A CNL protein in wild emmer wheat confers powdery mildew resistance

Miaomiao Li, Lingli Dong, Beibei Li, Zhengzhong Wang, Jingzhong Xie, Dan Qiu, Yahui Li, Wenqi Shi, Lijun Yang, Qiuhong Wu, Yongxing Chen, Ping Lu, Guanghao Guo, Huaizhi Zhang, Panpan Zhang, Keyu Zhu, Yiwen Li, Yan Zhang, Rongge Wang, Chengguo YuanWei Liu, Dazhao Yu, Ming Cheng Luo, Tzion Fahima, Eviatar Nevo, Hongjie Li, Zhiyong Liu

Research output: Contribution to journalArticlepeer-review


Powdery mildew, a fungal disease caused by Blumeria graminis f. sp. tritici (Bgt), has a serious impact on wheat production. Loss of resistance in cultivars prompts a continuing search for new sources of resistance. Wild emmer wheat (Triticum turgidum ssp. dicoccoides, WEW), the progenitor of both modern tetraploid and hexaploid wheats, harbors many powdery mildew resistance genes. We report here the positional cloning and functional characterization of Pm41, a powdery mildew resistance gene derived from WEW, which encodes a coiled-coil, nucleotide-binding site and leucine-rich repeat protein (CNL). Mutagenesis and stable genetic transformation confirmed the function of Pm41 against Bgt infection in wheat. We demonstrated that Pm41 was present at a very low frequency (1.81%) only in southern WEW populations. It was absent in other WEW populations, domesticated emmer, durum, and common wheat, suggesting that the ancestral Pm41 was restricted to its place of origin and was not incorporated into domesticated wheat. Our findings emphasize the importance of conservation and exploitation of the primary WEW gene pool, as a valuable resource for discovery of resistance genes for improvement of modern wheat cultivars.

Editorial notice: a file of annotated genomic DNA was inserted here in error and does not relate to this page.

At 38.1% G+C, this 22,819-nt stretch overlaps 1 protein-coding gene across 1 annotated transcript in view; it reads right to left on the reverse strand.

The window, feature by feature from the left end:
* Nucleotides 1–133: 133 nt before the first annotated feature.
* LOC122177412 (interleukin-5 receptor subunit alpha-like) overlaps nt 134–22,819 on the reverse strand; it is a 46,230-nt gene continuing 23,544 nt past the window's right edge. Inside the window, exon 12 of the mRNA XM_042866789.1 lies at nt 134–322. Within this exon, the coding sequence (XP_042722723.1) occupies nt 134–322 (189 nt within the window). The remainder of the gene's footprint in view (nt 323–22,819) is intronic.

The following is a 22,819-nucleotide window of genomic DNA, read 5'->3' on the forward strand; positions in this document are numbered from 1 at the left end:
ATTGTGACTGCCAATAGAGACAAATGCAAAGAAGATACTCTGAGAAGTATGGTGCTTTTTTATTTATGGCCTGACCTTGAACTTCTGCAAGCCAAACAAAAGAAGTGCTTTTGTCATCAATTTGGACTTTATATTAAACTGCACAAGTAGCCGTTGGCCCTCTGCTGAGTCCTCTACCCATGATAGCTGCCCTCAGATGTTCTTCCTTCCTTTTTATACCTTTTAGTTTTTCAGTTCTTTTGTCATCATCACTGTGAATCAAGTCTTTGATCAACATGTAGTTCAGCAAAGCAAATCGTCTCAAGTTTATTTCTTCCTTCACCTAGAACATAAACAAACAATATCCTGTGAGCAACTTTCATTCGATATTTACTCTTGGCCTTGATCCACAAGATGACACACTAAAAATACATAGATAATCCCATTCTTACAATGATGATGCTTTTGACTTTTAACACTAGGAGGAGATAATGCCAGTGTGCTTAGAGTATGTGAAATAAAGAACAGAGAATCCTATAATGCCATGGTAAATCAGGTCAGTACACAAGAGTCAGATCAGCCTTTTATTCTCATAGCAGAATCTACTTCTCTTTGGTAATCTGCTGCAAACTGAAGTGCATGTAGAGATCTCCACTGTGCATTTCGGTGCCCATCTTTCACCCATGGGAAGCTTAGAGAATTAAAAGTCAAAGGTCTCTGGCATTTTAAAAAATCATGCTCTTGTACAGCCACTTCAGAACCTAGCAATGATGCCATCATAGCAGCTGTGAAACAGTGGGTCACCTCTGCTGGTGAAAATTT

Original languageAmerican English
Pages (from-to)1027-1037
Number of pages11
Issue number3
StatePublished - 1 Nov 2020


  • Blumeria graminis f. sp. tritici
  • Pm41
  • Triticum turgidum ssp. dicoccoides
  • coiled-coil–nucleotide-binding site–leucine-rich repeat (CC-NBS-LRR)
  • positional cloning

All Science Journal Classification (ASJC) codes

  • Physiology
  • Plant Science


Dive into the research topics of 'A CNL protein in wild emmer wheat confers powdery mildew resistance'. Together they form a unique fingerprint.

Cite this